“Sing Me Another Love Song” article by Lahri Bond

  John William Waterhouse: Miranda - The Tempest - 1916

Fiery reels, complex jigs, and jaunty hornpipes typify the indigenous music of the British Isles, yet it is the gorgeous ballads from England, Wales, Ireland and Scotland that are the real heart of the music. These songs bravely examines the entire spectrum of love; from the first blush of infatuation and romance, to it’s passionate realization, through to the sadness of  betrayal, and the resignation of parting; be it to another country, or the final farewell.

For Valentines Day, I have chosen fourteen of the greatest love songs, both traditional, and contemporary.  Of course, any such list is subjective, both in song choice, and in favorite rendition and performer. Celtic music is part of a living tradition, for almost any given song there are multiple (sometimes multitudinous) renditions, but for what it worth, these are my personal favorites in no particular order.

 

1. If I Were A Blackbird – Silly Wizard on The Wild and Beautiful,

Shanachie Records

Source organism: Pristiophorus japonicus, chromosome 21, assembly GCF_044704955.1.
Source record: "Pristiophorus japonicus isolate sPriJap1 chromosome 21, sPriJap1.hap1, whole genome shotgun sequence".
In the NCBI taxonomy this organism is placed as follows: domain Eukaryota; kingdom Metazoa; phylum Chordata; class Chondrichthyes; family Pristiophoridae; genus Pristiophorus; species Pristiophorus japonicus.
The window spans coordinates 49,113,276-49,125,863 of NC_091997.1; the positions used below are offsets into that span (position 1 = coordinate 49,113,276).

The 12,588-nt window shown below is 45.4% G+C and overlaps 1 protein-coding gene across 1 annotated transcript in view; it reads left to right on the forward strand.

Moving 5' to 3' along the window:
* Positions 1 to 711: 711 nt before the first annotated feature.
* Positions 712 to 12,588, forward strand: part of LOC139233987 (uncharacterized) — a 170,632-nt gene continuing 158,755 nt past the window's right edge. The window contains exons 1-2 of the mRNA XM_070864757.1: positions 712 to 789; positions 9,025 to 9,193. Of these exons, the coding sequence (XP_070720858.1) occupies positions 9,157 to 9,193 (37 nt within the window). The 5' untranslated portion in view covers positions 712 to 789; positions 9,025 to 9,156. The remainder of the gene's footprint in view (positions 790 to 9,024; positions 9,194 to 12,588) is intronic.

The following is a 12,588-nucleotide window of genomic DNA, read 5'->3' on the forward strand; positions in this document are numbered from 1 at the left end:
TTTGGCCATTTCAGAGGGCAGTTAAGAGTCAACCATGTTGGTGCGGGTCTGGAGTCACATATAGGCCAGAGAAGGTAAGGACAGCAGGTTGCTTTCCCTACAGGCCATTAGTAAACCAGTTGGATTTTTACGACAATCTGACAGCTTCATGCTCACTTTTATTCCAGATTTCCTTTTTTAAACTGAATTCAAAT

Perhaps one of the most unashamedly romantic songs ever written, it came from the pen of Delia Murphy, the legendary “Queen of Irish Folk Singers.” Murphy lived a very full life, balancing writing, recording, and performing her songs, along with the duties associated with being the wife of one of Ireland’s most celebrated ambassadors, T.J. Kiernan. Sherman made records in London, Dublin and New York, performed regularly on radio, and even appeared in the film The Island Man. Well loved for her songs such as “The Spinning Wheel” and “Three Lovely Lassies,” she is best remembered for “If I Were a Blackbird.”  It is based on the classic motif of a maid waiting on the shore for her sailor to return, and perfectly captures the innate sense of longing, so associated with the Celtic soul. Told originally from perspective of the woman, in its well-known chorus she sings: “Oh, if I was a blackbird, could whistle and sing, I’d follow the vessel my true love sails in, and in the top rigging, I would there build my nest, and I’d flutter my wings over his lily-white breast.” Though the melody is thought to be traditional, the lyrics are attributed to Sherman, who may have based them on a much older ballad. Many versions of this have been recorded, from Sherman’s poplar rendition, to a lovely interpretation by Maggie Boyle, Sussex gypsy singer Mary Ann Haynes’ possibly more ancient variant, and Ronnie Ronalde’s popular 1950s recording, complete with actual recorded bird song. The version on Silly Wizard’s The Wild and Beautiful album is a relative latecomer, but stands as one of the most beautiful. Singer Andy M. Stewart changed the perspective of the song to the man’s, and transformed it into a song about immigration. Sung in his exquisite tenor, it is easy to imagine a young Scottish lad, pining on the shore for his love, having set sail to new lands after the Highland Clearances.